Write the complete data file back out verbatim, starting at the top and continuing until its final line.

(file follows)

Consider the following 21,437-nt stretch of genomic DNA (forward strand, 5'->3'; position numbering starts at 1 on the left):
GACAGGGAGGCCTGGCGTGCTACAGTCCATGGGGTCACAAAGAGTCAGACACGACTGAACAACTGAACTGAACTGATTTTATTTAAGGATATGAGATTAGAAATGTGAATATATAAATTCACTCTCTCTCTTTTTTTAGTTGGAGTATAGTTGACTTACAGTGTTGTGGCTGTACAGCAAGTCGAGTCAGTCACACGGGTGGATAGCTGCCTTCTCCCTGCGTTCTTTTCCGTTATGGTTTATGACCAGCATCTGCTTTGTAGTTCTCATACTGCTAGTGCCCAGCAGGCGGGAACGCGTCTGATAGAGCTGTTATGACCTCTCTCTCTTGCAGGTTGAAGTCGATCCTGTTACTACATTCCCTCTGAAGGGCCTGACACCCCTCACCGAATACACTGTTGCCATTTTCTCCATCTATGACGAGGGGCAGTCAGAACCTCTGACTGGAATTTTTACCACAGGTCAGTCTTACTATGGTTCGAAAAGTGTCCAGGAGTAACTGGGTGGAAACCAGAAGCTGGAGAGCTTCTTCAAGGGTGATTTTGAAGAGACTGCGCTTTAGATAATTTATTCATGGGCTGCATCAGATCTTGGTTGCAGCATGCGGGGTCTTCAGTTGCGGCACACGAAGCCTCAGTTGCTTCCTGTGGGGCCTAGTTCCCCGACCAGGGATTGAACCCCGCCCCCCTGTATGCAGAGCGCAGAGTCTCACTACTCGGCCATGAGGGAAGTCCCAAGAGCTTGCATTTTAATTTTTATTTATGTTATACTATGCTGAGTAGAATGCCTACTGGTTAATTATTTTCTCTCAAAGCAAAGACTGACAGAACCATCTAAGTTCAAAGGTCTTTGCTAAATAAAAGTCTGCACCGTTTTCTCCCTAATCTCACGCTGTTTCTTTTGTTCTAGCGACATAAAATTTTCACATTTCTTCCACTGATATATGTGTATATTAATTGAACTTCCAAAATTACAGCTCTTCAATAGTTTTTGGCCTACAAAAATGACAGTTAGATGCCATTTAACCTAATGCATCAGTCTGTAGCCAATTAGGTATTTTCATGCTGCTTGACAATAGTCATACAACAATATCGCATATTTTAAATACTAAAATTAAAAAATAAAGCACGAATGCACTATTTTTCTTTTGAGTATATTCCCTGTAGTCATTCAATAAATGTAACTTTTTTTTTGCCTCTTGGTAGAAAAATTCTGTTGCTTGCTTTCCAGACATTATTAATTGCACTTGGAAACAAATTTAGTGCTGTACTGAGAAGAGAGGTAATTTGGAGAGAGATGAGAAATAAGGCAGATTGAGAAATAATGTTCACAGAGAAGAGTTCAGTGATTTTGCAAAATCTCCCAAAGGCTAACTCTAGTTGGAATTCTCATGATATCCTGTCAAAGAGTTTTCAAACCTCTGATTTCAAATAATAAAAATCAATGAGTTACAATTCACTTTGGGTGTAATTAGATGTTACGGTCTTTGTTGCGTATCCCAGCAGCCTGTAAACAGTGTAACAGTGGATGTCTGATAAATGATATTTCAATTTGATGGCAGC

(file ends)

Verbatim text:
Consider the following 21,437-nt stretch of genomic DNA (forward strand, 5'->3'; position numbering starts at 1 on the left):
GACAGGGAGGCCTGGCGTGCTACAGTCCATGGGGTCACAAAGAGTCAGACACGACTGAACAACTGAACTGAACTGATTTTATTTAAGGATATGAGATTAGAAATGTGAATATATAAATTCACTCTCTCTCTTTTTTTAGTTGGAGTATAGTTGACTTACAGTGTTGTGGCTGTACAGCAAGTCGAGTCAGTCACACGGGTGGATAGCTGCCTTCTCCCTGCGTTCTTTTCCGTTATGGTTTATGACCAGCATCTGCTTTGTAGTTCTCATACTGCTAGTGCCCAGCAGGCGGGAACGCGTCTGATAGAGCTGTTATGACCTCTCTCTCTTGCAGGTTGAAGTCGATCCTGTTACTACATTCCCTCTGAAGGGCCTGACACCCCTCACCGAATACACTGTTGCCATTTTCTCCATCTATGACGAGGGGCAGTCAGAACCTCTGACTGGAATTTTTACCACAGGTCAGTCTTACTATGGTTCGAAAAGTGTCCAGGAGTAACTGGGTGGAAACCAGAAGCTGGAGAGCTTCTTCAAGGGTGATTTTGAAGAGACTGCGCTTTAGATAATTTATTCATGGGCTGCATCAGATCTTGGTTGCAGCATGCGGGGTCTTCAGTTGCGGCACACGAAGCCTCAGTTGCTTCCTGTGGGGCCTAGTTCCCCGACCAGGGATTGAACCCCGCCCCCCTGTATGCAGAGCGCAGAGTCTCACTACTCGGCCATGAGGGAAGTCCCAAGAGCTTGCATTTTAATTTTTATTTATGTTATACTATGCTGAGTAGAATGCCTACTGGTTAATTATTTTCTCTCAAAGCAAAGACTGACAGAACCATCTAAGTTCAAAGGTCTTTGCTAAATAAAAGTCTGCACCGTTTTCTCCCTAATCTCACGCTGTTTCTTTTGTTCTAGCGACATAAAATTTTCACATTTCTTCCACTGATATATGTGTATATTAATTGAACTTCCAAAATTACAGCTCTTCAATAGTTTTTGGCCTACAAAAATGACAGTTAGATGCCATTTAACCTAATGCATCAGTCTGTAGCCAATTAGGTATTTTCATGCTGCTTGACAATAGTCATACAACAATATCGCATATTTTAAATACTAAAATTAAAAAATAAAGCACGAATGCACTATTTTTCTTTTGAGTATATTCCCTGTAGTCATTCAATAAATGTAACTTTTTTTTTGCCTCTTGGTAGAAAAATTCTGTTGCTTGCTTTCCAGACATTATTAATTGCACTTGGAAACAAATTTAGTGCTGTACTGAGAAGAGAGGTAATTTGGAGAGAGATGAGAAATAAGGCAGATTGAGAAATAATGTTCACAGAGAAGAGTTCAGTGATTTTGCAAAATCTCCCAAAGGCTAACTCTAGTTGGAATTCTCATGATATCCTGTCAAAGAGTTTTCAAACCTCTGATTTCAAATAATAAAAATCAATGAGTTACAATTCACTTTGGGTGTAATTAGATGTTACGGTCTTTGTTGCGTATCCCAGCAGCCTGTAAACAGTGTAACAGTGGATGTCTGATAAATGATATTTCAATTTGATGGCAGC